The Smoker You Drink, the Player You Get

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The Smoker You Drink, the Player You Get
Joe Walsh - The Smoker You Drink, the Player You Get.jpg
Studio album by Joe Walsh
Released 18 June 1973 (1973-06-18) (U.S.)
September 1973 (1973-09) (U.K.)[1]
Recorded During late 1972 (1972) – Early 1973 (1973)
Length 35:44
Label ABC-Dunhill (U.S. and U.K.)
Probe Records (Germany)
Joe Walsh chronology
The Smoker You Drink, the Player You Get
So What
(1974)So What1974

The Smoker You Drink, the Player You Get is the second studio album by the American singer-songwriter and multi-instrumentalist Joe Walsh. The album was released in 1973, on the label ABC-Dunhill in the United States, and United Kingdom, and it was also released on Probe Records in Germany. It proved to be his commercial breakthrough, largely on the strength of the Top 40 hit single, "Rocky Mountain Way", which helped propel the album into the Top 10.

On this album, Walsh shares the vocals and songwriting with the other three members of Barnstorm, drummer/multi-instrumentalist Joe Vitale, bassist Kenny Passarelli, and new member, keyboardist Rocke Grace. As a result, a variety of styles are explored on this album. There are elements of blues, jazz, folk, pop, and even Caribbean music.

The title is a play on words "The higher you get the better you play!"[citation needed] After the success of this album, Barnstorm disbanded, and Walsh continued making albums as a solo artist.

Cover artwork[edit]

The cover art for the album features a British Sopwith Snipe fighter with French colours, that appears to be flying upside down (sky blue is at the bottom; brown ground is at the top).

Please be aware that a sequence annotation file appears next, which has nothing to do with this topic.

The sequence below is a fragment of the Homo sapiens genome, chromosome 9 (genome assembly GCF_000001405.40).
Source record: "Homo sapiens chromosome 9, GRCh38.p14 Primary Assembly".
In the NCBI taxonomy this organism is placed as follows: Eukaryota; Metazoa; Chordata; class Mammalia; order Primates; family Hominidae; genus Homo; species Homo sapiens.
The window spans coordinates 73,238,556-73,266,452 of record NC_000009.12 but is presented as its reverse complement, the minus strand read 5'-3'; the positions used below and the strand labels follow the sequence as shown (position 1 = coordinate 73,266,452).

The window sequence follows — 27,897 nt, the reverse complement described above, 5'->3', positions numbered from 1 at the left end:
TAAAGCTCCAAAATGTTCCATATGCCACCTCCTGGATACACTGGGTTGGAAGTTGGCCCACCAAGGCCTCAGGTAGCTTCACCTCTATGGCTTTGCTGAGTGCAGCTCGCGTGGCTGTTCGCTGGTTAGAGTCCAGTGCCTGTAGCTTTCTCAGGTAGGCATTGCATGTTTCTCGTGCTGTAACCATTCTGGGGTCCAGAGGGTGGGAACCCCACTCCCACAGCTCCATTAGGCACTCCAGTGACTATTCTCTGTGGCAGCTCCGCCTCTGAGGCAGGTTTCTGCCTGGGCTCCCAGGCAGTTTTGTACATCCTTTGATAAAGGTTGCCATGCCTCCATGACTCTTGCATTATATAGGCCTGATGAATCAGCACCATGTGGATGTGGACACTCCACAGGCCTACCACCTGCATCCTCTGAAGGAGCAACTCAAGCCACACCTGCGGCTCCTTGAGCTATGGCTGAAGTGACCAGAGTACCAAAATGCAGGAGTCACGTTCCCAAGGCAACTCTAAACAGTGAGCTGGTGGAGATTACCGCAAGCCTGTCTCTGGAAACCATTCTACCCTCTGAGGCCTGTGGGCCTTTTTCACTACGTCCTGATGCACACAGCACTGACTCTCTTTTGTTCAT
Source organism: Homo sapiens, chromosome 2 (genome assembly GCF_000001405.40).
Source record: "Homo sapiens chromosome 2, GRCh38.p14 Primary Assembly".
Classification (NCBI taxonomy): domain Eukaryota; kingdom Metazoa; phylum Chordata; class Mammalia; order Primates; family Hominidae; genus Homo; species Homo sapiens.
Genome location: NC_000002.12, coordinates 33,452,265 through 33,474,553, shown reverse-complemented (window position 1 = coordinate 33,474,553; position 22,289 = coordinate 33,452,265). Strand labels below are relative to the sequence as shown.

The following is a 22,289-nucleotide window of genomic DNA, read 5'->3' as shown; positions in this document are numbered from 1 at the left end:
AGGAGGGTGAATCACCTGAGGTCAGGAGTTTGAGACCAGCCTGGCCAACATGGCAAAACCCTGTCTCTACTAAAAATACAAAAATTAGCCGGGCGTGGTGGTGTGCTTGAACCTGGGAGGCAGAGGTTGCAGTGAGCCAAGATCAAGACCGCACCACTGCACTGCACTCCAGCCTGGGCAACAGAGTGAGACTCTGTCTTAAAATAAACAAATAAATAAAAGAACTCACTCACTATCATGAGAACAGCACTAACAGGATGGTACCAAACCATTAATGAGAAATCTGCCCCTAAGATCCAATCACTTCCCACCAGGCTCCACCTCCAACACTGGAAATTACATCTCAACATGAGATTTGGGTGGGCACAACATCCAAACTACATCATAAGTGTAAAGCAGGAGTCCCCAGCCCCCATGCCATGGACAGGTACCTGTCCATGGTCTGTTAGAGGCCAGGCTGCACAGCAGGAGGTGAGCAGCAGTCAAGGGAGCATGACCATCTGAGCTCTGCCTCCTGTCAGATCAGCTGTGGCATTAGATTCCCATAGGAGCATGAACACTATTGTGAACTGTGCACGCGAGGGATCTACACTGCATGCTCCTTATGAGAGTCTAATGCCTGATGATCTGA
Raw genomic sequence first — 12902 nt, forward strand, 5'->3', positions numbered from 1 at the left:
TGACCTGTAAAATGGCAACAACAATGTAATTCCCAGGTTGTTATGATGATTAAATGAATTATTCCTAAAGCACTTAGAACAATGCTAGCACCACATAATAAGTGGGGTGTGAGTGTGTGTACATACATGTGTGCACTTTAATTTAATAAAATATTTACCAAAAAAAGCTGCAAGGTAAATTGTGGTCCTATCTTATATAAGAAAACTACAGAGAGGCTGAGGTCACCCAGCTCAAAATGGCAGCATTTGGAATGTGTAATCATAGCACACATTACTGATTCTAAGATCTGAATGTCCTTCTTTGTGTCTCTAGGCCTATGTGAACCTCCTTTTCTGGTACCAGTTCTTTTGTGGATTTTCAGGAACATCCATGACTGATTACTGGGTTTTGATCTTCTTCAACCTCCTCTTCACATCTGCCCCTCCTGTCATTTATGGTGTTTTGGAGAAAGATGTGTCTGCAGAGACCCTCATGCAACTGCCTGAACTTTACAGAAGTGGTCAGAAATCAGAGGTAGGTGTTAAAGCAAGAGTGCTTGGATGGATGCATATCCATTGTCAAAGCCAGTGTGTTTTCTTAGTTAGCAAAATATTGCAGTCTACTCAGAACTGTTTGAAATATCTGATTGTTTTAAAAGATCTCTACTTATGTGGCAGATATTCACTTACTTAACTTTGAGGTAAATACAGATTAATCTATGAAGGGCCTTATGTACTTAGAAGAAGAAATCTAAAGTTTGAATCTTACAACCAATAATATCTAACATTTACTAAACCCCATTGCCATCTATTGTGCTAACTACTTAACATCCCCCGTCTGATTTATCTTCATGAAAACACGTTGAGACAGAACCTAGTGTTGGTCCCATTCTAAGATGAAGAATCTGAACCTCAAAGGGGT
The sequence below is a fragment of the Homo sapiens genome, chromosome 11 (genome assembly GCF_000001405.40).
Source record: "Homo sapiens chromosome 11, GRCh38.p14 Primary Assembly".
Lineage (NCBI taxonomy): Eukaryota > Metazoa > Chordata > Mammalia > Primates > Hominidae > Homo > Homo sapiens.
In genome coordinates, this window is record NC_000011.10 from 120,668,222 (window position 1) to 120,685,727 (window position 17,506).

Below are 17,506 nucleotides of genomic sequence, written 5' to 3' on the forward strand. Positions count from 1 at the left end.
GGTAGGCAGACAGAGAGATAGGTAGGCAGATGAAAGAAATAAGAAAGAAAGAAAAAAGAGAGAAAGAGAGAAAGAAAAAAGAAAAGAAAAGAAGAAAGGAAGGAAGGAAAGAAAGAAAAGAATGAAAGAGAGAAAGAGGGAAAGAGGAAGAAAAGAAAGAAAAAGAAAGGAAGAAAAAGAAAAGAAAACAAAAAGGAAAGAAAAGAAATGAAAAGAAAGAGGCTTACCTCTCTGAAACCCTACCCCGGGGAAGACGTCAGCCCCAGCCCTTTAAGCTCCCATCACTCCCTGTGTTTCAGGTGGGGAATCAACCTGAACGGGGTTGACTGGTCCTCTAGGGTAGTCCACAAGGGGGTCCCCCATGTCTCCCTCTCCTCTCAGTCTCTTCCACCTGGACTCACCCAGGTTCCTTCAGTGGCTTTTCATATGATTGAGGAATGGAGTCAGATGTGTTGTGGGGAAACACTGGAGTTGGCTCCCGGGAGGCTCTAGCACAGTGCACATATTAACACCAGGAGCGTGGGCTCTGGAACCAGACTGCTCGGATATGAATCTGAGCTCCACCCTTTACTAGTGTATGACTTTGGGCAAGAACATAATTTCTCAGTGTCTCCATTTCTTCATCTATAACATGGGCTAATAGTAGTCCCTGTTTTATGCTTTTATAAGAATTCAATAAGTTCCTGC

Critical reception[edit]

Professional ratings
Review scores
AllMusic4.5/5 stars [2]

Writing retrospectively for AllMusic, critic Ben Davies wrote of the album "Walsh's ability to swing wildly from one end of the rock scale to the other is unparalleled and makes for an album to suit many tastes... [it] features some of the most remembered Joe Walsh tracks, but it's not just these that make the album a success. Each of the nine tracks is a song to be proud of. This is a superb album by anyone's standards."[2]

2009 reissue[edit]

In 2009, Audio Fidelity reissued a limited & numbered remastered CD on 24-karat gold.

2011 reissue[edit]

On December 29, 2011, the original mix of the album was reissued in Japan in a miniature replica of the original album artwork. The album was remastered using Direct Stream Digital (DSD) to transfer the digital files. The release was a limited edition in the SHM-CD format. The reissue included a picture of the original vinyl label.[3]

Track listing[edit]

All songs written and composed by Joe Walsh, except where noted.

1."Rocky Mountain Way"Joe Walsh, Joe Vitale, Kenny Passarelli, Rocke Grace5:15
2."Book Ends"Vitale2:45
3."Wolf" 3:09
4."Midnight Moodies"Grace3:39
5."Happy Ways"Passarelli, Bernard Zoloth2:40
6."Meadows" 4:36
7."Dreams" 5:50
8."Days Gone By"Vitale5:54
9."Day Dream (Prayer)" 1:56
Total length:35:44

Different versions of the album have various spellings for two of the tracks. "(Day Dream) Prayer" is spelled "Daydream (Prayer)" on the CD versions, and "Book Ends" is spelled as "Bookends" on some other releases.

Quadraphonic release[edit]

This LP had a stereo release as well as a quadraphonic release. The quadraphonic sound information on the quad LP is matrix encoded using the QS matrix system, and can be extracted by any receiver with a built in QS decoder. It was also released as a discrete 4 channel 8 track tape.


Session musicians
Album Artwork


AlbumBillboard (United States)

Year Chart Position
1973 Pop Albums 6

Singles – Billboard (United States)

Year Single Chart Position
1973 "Rocky Mountain Way" Pop Singles 23
1974 "Meadows" Pop Singles 89


See also[edit]


  1. ^ Martin C. Strong, The Great Rock Discography, Random House, Inc., New York NY, 1998, p. 900
  2. ^ a b Davies, Ben. "The Smoker You Drink, the Player You Get > Review". Allmusic. Retrieved July 9, 2011. 
  3. ^
  4. ^ "Archived copy". Archived from the original on February 6, 2013. Retrieved August 27, 2009. 
  5. ^

External links[edit]